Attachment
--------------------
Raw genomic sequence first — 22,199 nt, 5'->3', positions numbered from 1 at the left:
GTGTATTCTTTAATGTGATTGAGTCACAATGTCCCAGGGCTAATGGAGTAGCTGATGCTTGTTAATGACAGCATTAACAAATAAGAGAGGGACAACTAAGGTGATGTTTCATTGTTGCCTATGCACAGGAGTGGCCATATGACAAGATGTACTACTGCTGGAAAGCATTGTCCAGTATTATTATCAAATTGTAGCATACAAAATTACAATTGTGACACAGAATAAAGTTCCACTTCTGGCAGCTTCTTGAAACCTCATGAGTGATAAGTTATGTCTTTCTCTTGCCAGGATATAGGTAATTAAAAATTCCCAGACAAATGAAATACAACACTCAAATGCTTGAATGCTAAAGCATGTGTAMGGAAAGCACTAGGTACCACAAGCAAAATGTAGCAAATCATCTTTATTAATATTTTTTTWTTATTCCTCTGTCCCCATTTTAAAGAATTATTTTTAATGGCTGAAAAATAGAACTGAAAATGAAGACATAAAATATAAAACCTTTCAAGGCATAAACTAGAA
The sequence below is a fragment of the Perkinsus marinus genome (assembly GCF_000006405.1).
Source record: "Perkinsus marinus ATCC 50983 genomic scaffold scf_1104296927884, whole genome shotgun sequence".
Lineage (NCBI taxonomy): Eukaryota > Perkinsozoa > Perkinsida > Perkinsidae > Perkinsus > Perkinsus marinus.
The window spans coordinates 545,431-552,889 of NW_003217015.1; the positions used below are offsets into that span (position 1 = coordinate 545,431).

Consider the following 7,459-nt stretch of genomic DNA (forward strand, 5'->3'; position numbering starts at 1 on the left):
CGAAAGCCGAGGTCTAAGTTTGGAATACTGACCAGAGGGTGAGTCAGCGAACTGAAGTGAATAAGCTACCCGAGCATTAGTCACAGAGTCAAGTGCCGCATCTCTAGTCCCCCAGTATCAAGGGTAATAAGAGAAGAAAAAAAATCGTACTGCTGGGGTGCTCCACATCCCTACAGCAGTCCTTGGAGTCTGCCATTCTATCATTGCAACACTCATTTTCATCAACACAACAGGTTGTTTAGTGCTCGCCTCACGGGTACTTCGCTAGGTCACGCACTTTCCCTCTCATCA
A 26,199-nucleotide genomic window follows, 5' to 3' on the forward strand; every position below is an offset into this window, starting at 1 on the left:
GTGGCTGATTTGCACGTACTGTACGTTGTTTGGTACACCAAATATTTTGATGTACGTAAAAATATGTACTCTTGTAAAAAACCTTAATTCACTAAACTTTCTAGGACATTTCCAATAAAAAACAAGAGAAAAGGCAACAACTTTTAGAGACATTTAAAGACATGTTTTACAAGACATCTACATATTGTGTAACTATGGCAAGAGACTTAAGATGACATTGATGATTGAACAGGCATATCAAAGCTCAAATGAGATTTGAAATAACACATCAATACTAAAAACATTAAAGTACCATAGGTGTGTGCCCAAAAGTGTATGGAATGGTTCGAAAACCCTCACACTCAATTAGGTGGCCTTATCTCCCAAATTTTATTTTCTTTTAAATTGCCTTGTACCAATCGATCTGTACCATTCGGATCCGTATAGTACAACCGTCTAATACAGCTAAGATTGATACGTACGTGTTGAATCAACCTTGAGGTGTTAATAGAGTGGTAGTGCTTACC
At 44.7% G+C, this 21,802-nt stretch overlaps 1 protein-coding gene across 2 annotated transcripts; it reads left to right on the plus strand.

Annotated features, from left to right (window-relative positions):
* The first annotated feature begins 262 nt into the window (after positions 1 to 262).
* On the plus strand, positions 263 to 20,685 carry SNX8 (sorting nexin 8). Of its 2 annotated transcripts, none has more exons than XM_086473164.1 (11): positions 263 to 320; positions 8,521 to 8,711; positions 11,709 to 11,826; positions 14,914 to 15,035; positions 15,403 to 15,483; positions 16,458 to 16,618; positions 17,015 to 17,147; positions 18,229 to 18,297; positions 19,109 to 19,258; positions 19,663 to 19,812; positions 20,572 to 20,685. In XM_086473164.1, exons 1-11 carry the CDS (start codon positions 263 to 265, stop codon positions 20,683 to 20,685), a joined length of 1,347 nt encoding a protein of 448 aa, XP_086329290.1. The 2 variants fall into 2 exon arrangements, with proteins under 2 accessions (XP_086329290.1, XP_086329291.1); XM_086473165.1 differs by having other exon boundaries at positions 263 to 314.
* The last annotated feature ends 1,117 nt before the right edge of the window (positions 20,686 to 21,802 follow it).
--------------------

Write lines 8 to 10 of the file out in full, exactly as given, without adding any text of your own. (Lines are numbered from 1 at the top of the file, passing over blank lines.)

CGAAAGCCGAGGTCTAAGTTTGGAATACTGACCAGAGGGTGAGTCAGCGAACTGAAGTGAATAAGCTACCCGAGCATTAGTCACAGAGTCAAGTGCCGCATCTCTAGTCCCCCAGTATCAAGGGTAATAAGAGAAGAAAAAAAATCGTACTGCTGGGGTGCTCCACATCCCTACAGCAGTCCTTGGAGTCTGCCATTCTATCATTGCAACACTCATTTTCATCAACACAACAGGTTGTTTAGTGCTCGCCTCACGGGTACTTCGCTAGGTCACGCACTTTCCCTCTCATCA
A 26,199-nucleotide genomic window follows, 5' to 3' on the forward strand; every position below is an offset into this window, starting at 1 on the left:
GTGGCTGATTTGCACGTACTGTACGTTGTTTGGTACACCAAATATTTTGATGTACGTAAAAATATGTACTCTTGTAAAAAACCTTAATTCACTAAACTTTCTAGGACATTTCCAATAAAAAACAAGAGAAAAGGCAACAACTTTTAGAGACATTTAAAGACATGTTTTACAAGACATCTACATATTGTGTAACTATGGCAAGAGACTTAAGATGACATTGATGATTGAACAGGCATATCAAAGCTCAAATGAGATTTGAAATAACACATCAATACTAAAAACATTAAAGTACCATAGGTGTGTGCCCAAAAGTGTATGGAATGGTTCGAAAACCCTCACACTCAATTAGGTGGCCTTATCTCCCAAATTTTATTTTCTTTTAAATTGCCTTGTACCAATCGATCTGTACCATTCGGATCCGTATAGTACAACCGTCTAATACAGCTAAGATTGATACGTACGTGTTGAATCAACCTTGAGGTGTTAATAGAGTGGTAGTGCTTACC